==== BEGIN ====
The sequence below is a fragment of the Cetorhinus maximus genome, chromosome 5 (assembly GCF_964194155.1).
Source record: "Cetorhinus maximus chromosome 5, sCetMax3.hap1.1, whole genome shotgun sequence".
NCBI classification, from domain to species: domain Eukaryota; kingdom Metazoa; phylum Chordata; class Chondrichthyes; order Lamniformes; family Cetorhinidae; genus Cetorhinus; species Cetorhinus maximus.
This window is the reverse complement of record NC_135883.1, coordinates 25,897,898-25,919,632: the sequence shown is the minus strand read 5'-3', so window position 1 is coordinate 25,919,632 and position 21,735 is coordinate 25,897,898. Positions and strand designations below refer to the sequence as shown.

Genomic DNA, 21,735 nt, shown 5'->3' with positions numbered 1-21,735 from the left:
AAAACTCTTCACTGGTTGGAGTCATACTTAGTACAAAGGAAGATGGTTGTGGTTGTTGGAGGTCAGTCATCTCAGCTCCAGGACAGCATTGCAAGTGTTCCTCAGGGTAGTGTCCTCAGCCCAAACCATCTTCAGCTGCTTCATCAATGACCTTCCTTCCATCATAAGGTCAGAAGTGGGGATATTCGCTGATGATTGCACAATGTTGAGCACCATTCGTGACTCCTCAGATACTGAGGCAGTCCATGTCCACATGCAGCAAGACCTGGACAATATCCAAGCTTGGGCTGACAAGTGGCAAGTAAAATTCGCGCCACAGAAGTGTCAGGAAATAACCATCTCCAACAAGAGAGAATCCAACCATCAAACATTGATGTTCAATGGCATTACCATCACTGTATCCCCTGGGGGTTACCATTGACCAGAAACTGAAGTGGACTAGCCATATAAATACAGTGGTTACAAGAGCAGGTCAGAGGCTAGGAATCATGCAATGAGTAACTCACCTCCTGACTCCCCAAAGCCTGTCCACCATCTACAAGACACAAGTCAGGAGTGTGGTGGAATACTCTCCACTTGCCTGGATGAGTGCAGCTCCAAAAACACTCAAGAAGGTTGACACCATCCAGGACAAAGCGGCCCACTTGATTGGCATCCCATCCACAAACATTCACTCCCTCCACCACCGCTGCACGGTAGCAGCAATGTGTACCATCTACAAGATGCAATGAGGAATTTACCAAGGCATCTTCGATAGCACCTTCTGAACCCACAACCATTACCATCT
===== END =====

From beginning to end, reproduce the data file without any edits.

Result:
The sequence below is a fragment of the Cetorhinus maximus genome, chromosome 5 (assembly GCF_964194155.1).
Source record: "Cetorhinus maximus chromosome 5, sCetMax3.hap1.1, whole genome shotgun sequence".
NCBI classification, from domain to species: domain Eukaryota; kingdom Metazoa; phylum Chordata; class Chondrichthyes; order Lamniformes; family Cetorhinidae; genus Cetorhinus; species Cetorhinus maximus.
This window is the reverse complement of record NC_135883.1, coordinates 25,897,898-25,919,632: the sequence shown is the minus strand read 5'-3', so window position 1 is coordinate 25,919,632 and position 21,735 is coordinate 25,897,898. Positions and strand designations below refer to the sequence as shown.

Genomic DNA, 21,735 nt, shown 5'->3' with positions numbered 1-21,735 from the left:
AAAACTCTTCACTGGTTGGAGTCATACTTAGTACAAAGGAAGATGGTTGTGGTTGTTGGAGGTCAGTCATCTCAGCTCCAGGACAGCATTGCAAGTGTTCCTCAGGGTAGTGTCCTCAGCCCAAACCATCTTCAGCTGCTTCATCAATGACCTTCCTTCCATCATAAGGTCAGAAGTGGGGATATTCGCTGATGATTGCACAATGTTGAGCACCATTCGTGACTCCTCAGATACTGAGGCAGTCCATGTCCACATGCAGCAAGACCTGGACAATATCCAAGCTTGGGCTGACAAGTGGCAAGTAAAATTCGCGCCACAGAAGTGTCAGGAAATAACCATCTCCAACAAGAGAGAATCCAACCATCAAACATTGATGTTCAATGGCATTACCATCACTGTATCCCCTGGGGGTTACCATTGACCAGAAACTGAAGTGGACTAGCCATATAAATACAGTGGTTACAAGAGCAGGTCAGAGGCTAGGAATCATGCAATGAGTAACTCACCTCCTGACTCCCCAAAGCCTGTCCACCATCTACAAGACACAAGTCAGGAGTGTGGTGGAATACTCTCCACTTGCCTGGATGAGTGCAGCTCCAAAAACACTCAAGAAGGTTGACACCATCCAGGACAAAGCGGCCCACTTGATTGGCATCCCATCCACAAACATTCACTCCCTCCACCACCGCTGCACGGTAGCAGCAATGTGTACCATCTACAAGATGCAATGAGGAATTTACCAAGGCATCTTCGATAGCACCTTCTGAACCCACAACCATTACCATCT